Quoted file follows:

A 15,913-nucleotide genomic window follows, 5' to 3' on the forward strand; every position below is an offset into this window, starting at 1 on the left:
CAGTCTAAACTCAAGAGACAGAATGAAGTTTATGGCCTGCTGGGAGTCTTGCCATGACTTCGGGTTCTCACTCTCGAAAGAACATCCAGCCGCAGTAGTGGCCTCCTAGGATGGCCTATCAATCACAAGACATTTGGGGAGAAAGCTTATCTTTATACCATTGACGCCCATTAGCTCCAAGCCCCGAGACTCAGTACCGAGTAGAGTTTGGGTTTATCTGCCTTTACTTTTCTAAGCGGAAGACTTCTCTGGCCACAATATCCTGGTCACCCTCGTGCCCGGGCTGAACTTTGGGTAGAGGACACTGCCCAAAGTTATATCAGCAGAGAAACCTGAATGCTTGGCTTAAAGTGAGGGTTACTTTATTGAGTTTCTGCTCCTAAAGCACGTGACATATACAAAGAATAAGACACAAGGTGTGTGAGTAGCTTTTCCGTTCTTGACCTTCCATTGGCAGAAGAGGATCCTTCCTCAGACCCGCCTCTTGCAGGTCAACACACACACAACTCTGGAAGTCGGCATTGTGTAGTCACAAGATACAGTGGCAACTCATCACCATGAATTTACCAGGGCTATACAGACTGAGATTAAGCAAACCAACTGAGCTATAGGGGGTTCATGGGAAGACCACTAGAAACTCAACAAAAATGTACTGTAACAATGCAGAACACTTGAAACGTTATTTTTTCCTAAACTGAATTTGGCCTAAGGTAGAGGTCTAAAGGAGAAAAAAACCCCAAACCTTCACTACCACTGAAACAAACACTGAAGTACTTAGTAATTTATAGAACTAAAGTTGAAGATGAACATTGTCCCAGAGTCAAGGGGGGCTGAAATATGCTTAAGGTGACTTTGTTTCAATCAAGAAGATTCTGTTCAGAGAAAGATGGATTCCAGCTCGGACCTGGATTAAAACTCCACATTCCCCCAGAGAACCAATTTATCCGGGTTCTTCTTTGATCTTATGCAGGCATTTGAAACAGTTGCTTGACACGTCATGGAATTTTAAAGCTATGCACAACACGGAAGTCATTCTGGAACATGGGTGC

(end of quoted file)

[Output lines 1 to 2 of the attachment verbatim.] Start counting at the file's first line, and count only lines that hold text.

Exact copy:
A 15,913-nucleotide genomic window follows, 5' to 3' on the forward strand; every position below is an offset into this window, starting at 1 on the left:
CAGTCTAAACTCAAGAGACAGAATGAAGTTTATGGCCTGCTGGGAGTCTTGCCATGACTTCGGGTTCTCACTCTCGAAAGAACATCCAGCCGCAGTAGTGGCCTCCTAGGATGGCCTATCAATCACAAGACATTTGGGGAGAAAGCTTATCTTTATACCATTGACGCCCATTAGCTCCAAGCCCCGAGACTCAGTACCGAGTAGAGTTTGGGTTTATCTGCCTTTACTTTTCTAAGCGGAAGACTTCTCTGGCCACAATATCCTGGTCACCCTCGTGCCCGGGCTGAACTTTGGGTAGAGGACACTGCCCAAAGTTATATCAGCAGAGAAACCTGAATGCTTGGCTTAAAGTGAGGGTTACTTTATTGAGTTTCTGCTCCTAAAGCACGTGACATATACAAAGAATAAGACACAAGGTGTGTGAGTAGCTTTTCCGTTCTTGACCTTCCATTGGCAGAAGAGGATCCTTCCTCAGACCCGCCTCTTGCAGGTCAACACACACACAACTCTGGAAGTCGGCATTGTGTAGTCACAAGATACAGTGGCAACTCATCACCATGAATTTACCAGGGCTATACAGACTGAGATTAAGCAAACCAACTGAGCTATAGGGGGTTCATGGGAAGACCACTAGAAACTCAACAAAAATGTACTGTAACAATGCAGAACACTTGAAACGTTATTTTTTCCTAAACTGAATTTGGCCTAAGGTAGAGGTCTAAAGGAGAAAAAAACCCCAAACCTTCACTACCACTGAAACAAACACTGAAGTACTTAGTAATTTATAGAACTAAAGTTGAAGATGAACATTGTCCCAGAGTCAAGGGGGGCTGAAATATGCTTAAGGTGACTTTGTTTCAATCAAGAAGATTCTGTTCAGAGAAAGATGGATTCCAGCTCGGACCTGGATTAAAACTCCACATTCCCCCAGAGAACCAATTTATCCGGGTTCTTCTTTGATCTTATGCAGGCATTTGAAACAGTTGCTTGACACGTCATGGAATTTTAAAGCTATGCACAACACGGAAGTCATTCTGGAACATGGGTGC